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Bus Wire size

1094 Views 37 Replies 9 Participants Last post by  PAPPA.B
Hi Planning ahead my layout will be 7mx 2.7 one side will house a 10 track +18 points storage yard the other side a station, goods yard sidings and possible small engine shed. There are some 12 base boards including one a swing gate entrance and two extensions. The boards will be wired in an upright position so breaks in between the boards rather than trying to wire underneath the layout. A couple of questions I was looking at 2.5mm for the bus is this enough, the droppers 16.02 what max length should these be. With the break at the swing gate would it be better to have two separate Bus wire sections . What would be the best way to join the bus wires at the board joints? Jim
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For bus cable 2.5mm sq. will be fine. Have a look for 6491B single cables which is good quality and easy to work with. For droppers, again 16/0.2 is ideal and try to keep them to no more than about 300mm in length. For joining bus wires at board joins Speakon connectors are probably the very best low impedance option but if you have a lot to do then these are a pretty good low cost alternative.
2.5mm may even be overkill (but no harm), it does depend on the number of trains running at any time, and their current draw, and the current limits set by any district breakers. For droppers 16/0.2 is OK, but thinner would also be fine for shorter runs - ours are thinner for quite a few inches, before joining typically 16/0.2.

Burntisland -1883 is 4mm scale, well over 12m long, sometimes 8 locos moving simultaneously. Our inter-baseboard connectors are 25-way DSUB connectors (carrying multiple DCC bus lines, and the analogue turnout and signalling controls, and some other data), and have been that way for best part of 20 years. They are made/broken every time someone sets up or dismantles a component to work on it - the layout is stored packed away, not set up. Our breakers are set to 1.5A, there are over half a dozen of them, splitting the layout into multiple zones to isolate short circuits within a zone, so typically there are unlikely ever be more than three or four locos in the same zone, with perhaps three of them moving.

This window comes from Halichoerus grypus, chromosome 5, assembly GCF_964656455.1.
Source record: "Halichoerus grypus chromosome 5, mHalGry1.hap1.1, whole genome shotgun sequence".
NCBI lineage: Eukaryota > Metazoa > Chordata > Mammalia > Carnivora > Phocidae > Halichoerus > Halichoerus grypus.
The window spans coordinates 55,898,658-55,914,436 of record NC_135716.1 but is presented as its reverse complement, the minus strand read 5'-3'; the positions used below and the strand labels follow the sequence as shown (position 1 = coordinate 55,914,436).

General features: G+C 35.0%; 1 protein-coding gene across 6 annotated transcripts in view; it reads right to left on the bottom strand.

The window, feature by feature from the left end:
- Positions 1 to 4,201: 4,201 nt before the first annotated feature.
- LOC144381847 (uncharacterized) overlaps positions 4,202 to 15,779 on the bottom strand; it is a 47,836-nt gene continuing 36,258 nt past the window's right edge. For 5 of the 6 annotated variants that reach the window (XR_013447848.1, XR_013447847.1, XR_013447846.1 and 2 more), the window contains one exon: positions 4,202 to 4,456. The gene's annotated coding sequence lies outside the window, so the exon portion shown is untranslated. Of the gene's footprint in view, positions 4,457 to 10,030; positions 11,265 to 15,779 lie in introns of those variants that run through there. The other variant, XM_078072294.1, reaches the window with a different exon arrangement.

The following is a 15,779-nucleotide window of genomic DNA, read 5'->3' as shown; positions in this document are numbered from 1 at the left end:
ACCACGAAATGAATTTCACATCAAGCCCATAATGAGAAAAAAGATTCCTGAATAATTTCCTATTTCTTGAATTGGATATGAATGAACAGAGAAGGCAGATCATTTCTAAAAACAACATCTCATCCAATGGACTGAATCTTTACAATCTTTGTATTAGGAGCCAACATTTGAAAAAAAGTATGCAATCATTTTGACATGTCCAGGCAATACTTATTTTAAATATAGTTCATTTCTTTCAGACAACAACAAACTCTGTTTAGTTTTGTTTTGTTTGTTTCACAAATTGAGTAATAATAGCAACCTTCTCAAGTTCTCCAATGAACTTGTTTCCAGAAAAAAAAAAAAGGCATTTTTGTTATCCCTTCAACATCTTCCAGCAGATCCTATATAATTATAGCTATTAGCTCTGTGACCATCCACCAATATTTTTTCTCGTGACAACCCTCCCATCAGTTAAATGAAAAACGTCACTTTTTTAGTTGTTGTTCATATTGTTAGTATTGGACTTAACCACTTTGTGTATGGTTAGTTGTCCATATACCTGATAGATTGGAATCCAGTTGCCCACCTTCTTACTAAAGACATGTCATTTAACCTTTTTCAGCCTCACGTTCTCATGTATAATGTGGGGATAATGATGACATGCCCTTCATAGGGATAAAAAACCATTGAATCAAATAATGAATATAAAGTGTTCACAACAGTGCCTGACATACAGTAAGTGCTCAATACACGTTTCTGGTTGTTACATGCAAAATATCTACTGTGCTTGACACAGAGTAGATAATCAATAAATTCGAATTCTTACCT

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You can get white/clear plastic connector blocks that fit each other and then able to pull apart easily and refit easily, however wire is the thing and where possible (nearly everywhere) I used solid copper wire (not stranded) nor use alloy as some of this can be a bit suspect, if DCC it is only 18 volts and virtually no amps to speak off but you need good connectors. Ultimately the fewer connections you have the more reliable you are, that said my thrown together system works well as I minimise connectors only trouble is if I pull one out whilst crawling beneath the layout to fix something else.
I also use Peco joiners that have wires soldered directly to it another bother saving idea, sure after fitting you need to disguise it but that is not so difficult
Thank you both for your replies they are very helpful. I fully intend to wire every piece of rail so quite a lot of droppers to solder to the bus .
I have two boards connected with ten road storage these will have two lengths flexi track per road which works out at 40 droppers per board 20 red 20 black .
How to attach these in a tidy secure way in bunches or individually spread over the length or via a short spur no more than 100mm with droppers soldered to it?
The boards are 600mm wide so the bus wire will have travel down the middle in order for the outside rail droppers will to be no more than 300mm long.
Mounted on the two storage boards are two narrow scenic boards carrying a double track mainline which will need feeds and thus a bus wire.
Can this bus wire connect to the main bus at each end of it forming a loop?
At the entrance door there is a swing gate/bridge . If I run the bus wire completely round the whole layout I can see this as a troublesome connection so would be it better to have two separate buses for each side of the room. In which case I could return the bus via the above scenic boards and avoid a loop?
Lastly I have a NCE starter system having two buses would I need a separate booster/supply ?
Again many thanks for your help and sorry for the further questions .Jim